had believers searching for purest faith -
His Hand of wrath was securely stayed.

The Cross, stark and still, standing upon a naked hill...
reminds that our debt was paid for sin's violation.

In the face of false accusations,
Christ held His tongue to Pilate's dismay,
for God's plan played out for all to see -
As His Hand of wrath was purposely stayed.

The Cross, stark and still, standing upon a naked hill...
is a backdrop for a risen Lord calling us with adoration.





Author Notes:

Learn more about me and my poetry at:
http://www.squidoo.com/book-isbn-1419650513/

This is a collaboration piece with Mr. Jeffrey Jordan of Wichita Falls, Texas.
1
Flood-Tide below me! I see you face to face!
Clouds of the west—sun there half an hour high—I see you also face
   to face.

Crowds of men and women attired in the usual costumes, how curious
   you are to me!
On the ferry-boats the hundreds and hundreds that cross, returning
   home, are more curious to me than you suppose,
And you that shall cross from shore to shore years hence are more
   to me, and more in my meditations, than you might suppose.

2
The impalpable sustenance of me from all things at all hours of the
   day,
The simple, compact, well-join’d scheme, myself disintegrated, every
   one disintegrated yet part of the scheme,
The similitudes of the past and those of the future,
The glories strung like beads on my smallest sights and hearings, on
   the walk in the street and the passage over the river,
The current rushing so swiftly and swimming with me far away,
The others that are to follow me, the ties between me and them,
The certainty of others, the life, love, sight, hearing of others.

Others will enter the gates of the ferry and cross from shore to
   shore,
Others will watch the run of the flood-tide,
Others will see the shipping of Manhattan north and west, and the
   heights of Brooklyn to the south and east,
Others will see the islands large and small;
Fifty years hence, others will see them as they cross, the sun half
   an hour high,
A hundred years hence, or ever so many hundred years hence, others
   will see them,
Will enjoy the sunset, the pouring-in of the flood-tide, the
   falling-back to the sea of the ebb-tide.

3
It avails not, time nor place—distance avails not,
I am with you, you men and women of a generation, or ever so many
   generations hence,
Just as you feel when you look on the river and sky, so I felt,
Just as any of you is one of a living crowd, I was one of a crowd,
Just as you are refresh’d by the gladness of the river and the
   bright flow, I was refresh’d,
Just as you stand and lean on the rail, yet hurry with the swift
   current, I stood yet was hurried,
Just as you look on the numberless masts of ships and the
   thick-stemm’d pipes of steamboats, I look’d.

I too many and many a time cross’d the river of old,
Watched the Twelfth-month sea-gulls, saw them high in the air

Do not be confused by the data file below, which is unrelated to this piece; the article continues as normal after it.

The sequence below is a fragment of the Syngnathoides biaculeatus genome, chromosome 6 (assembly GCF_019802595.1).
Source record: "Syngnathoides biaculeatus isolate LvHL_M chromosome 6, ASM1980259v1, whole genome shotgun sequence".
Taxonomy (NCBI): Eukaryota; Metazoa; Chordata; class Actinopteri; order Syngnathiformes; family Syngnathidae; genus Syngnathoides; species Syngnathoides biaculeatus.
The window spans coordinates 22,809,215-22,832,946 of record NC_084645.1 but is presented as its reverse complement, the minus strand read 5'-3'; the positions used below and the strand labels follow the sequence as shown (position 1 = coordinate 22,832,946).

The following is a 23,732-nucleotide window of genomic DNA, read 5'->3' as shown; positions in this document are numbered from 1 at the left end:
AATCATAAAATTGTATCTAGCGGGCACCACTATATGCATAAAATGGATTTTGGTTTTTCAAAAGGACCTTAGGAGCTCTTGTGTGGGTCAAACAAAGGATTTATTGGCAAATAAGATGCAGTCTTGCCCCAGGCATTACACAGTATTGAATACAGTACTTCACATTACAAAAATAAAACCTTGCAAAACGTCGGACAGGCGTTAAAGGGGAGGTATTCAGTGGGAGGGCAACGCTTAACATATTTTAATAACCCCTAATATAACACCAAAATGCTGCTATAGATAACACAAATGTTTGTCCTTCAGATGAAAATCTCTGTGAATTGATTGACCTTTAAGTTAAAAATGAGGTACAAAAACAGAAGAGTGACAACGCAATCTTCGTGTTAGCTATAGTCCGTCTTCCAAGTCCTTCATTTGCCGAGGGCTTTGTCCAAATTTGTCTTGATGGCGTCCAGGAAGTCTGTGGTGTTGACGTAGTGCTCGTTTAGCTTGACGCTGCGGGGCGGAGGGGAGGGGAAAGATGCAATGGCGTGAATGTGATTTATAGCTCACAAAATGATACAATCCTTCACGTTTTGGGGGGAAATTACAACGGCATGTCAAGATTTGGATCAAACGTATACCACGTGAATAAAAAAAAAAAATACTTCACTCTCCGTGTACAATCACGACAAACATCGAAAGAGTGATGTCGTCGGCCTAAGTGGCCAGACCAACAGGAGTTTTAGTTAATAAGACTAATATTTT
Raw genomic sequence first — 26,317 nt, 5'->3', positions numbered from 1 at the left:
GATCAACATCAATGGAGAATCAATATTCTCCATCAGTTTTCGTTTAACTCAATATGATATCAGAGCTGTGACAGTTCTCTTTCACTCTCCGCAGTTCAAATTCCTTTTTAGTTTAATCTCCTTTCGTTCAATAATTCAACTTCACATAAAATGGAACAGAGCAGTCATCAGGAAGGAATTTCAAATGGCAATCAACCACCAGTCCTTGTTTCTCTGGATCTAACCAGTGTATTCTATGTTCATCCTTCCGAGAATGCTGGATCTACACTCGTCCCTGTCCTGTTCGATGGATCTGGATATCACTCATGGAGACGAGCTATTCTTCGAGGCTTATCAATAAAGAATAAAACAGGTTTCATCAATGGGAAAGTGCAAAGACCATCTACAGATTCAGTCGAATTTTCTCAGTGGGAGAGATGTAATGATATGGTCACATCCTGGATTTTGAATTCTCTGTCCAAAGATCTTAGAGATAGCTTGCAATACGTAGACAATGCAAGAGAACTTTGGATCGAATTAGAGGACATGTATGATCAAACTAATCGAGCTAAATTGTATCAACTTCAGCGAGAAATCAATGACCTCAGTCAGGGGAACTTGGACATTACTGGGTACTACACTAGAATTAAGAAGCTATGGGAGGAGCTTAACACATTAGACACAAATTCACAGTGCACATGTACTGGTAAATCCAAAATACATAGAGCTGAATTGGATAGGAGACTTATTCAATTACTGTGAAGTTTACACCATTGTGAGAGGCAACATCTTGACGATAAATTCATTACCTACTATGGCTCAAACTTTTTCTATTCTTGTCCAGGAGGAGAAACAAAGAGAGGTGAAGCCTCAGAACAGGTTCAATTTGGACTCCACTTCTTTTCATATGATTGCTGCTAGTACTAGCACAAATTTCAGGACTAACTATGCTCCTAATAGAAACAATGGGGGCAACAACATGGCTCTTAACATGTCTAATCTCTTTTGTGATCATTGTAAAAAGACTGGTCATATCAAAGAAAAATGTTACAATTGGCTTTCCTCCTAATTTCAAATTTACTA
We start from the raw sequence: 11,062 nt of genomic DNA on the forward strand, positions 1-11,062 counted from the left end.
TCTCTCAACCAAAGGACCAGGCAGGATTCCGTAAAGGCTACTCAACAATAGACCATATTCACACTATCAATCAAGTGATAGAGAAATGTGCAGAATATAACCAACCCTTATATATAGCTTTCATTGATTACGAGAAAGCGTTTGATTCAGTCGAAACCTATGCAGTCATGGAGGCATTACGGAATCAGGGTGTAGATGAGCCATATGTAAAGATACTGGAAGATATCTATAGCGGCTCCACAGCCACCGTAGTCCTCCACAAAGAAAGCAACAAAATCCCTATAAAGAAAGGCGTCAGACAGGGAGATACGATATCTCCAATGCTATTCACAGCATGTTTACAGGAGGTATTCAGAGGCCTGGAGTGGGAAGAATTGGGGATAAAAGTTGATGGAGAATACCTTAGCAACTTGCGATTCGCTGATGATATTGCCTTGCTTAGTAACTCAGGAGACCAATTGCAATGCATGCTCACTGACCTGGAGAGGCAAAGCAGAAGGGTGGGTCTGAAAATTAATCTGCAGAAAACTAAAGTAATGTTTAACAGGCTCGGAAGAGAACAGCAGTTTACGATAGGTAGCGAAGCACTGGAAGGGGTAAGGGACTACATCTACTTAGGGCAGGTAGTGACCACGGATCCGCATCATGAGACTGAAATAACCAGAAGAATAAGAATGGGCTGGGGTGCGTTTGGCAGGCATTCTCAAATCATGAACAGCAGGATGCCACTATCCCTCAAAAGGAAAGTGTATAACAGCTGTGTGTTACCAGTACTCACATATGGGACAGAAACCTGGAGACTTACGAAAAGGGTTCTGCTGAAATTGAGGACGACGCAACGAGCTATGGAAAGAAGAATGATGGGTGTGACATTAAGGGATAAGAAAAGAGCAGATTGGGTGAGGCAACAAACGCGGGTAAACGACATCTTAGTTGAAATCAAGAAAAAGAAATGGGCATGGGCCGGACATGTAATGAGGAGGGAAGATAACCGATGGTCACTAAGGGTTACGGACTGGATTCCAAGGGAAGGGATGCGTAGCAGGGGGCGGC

floating with motionless wings, oscillating their bodies,
Saw how the glistening yellow lit up parts of their bodies and left
   the rest in strong shadow,
Saw the slow-wheeling circles and the gradual edging toward the
   south,
Saw the reflection of the summer sky in the water,
Had my eyes dazzled by the shimmering track of beams,
Look’d at the fine centrifugal spokes of light round the shape of my
   head in the sunlit water,
Look’d on the haze on the hills southward and south-westward,
Look’d on the vapor as it flew in fleeces tinged with violet,
Look’d toward the lower bay to notice the vessels arriving,
Saw their approach, saw aboard those that were near me,
Saw the white sails of schooners and sloops, saw the ships at
   anchor,
The sailors at work in the rigging or out astride the spars,
The round masts, the swinging motion of the hulls, the slender
   serpentine pennants,
The large and small steamers in motion, the pilots in their
   pilothouses,

The white wake left by the passage, the quick tremulous whirl of the
   wheels,
The flags of all nations, the falling of them at sunset,
The scallop-edged waves in the twilight, the ladled cups, the
   frolic-some crests and glistening,
The stretch afar growing dimmer and dimmer, the gray walls of the
   granite storehouses by the docks,
On the river the shadowy group, the big steam-tug closely flank’d on
   each side by the barges, the hay-boat, the belated lighter,
On the neighboring shore the fires from the foundry chimneys burning
   high and glaringly into the night,
Casting their flicker of black contrasted with wild red and yellow
   light over the tops of houses, and down into the clefts of
   streets.

4
These and all else were to me the same as they are to you,
I loved well those cities, loved well the stately and rapid river,
The men and women I saw were all near to me,
Others the same-others who look back on me because I look’d forward
   to them,
(The time will come, though I stop here to-day and to-night.)

5
What is it then between us?
What is the count of the scores or hundreds of years between us?

Whatever it is, it avails not—distance avails not, and place avails
   not,
I too lived, Brooklyn of ample hills was mine,
I too walk’d the streets of Manhattan island, and bathed in the
   waters around it,
I too felt the curious abrupt questionings stir within me,
In the day among crowds of people sometimes they came upon me,
In my walks home late at night or as I lay in my bed they came upon
   me,
I too had been struck from the float forever held in solution,
I too had receiv’d identity by my body,
That I was I knew was of my body, and what I should be I knew I
   should be of my body.

6
It is not upon you alone the dark patches fall,
The dark threw its patches down upon me also,

The best I had done seem’d to me blank and suspicious,
My great thoughts as I supposed them, were they not in reality
   meagre?
Nor is it you alone who know what it is to be evil,
I am he who knew what it was to be evil,
I too knitted the old knot of contrariety,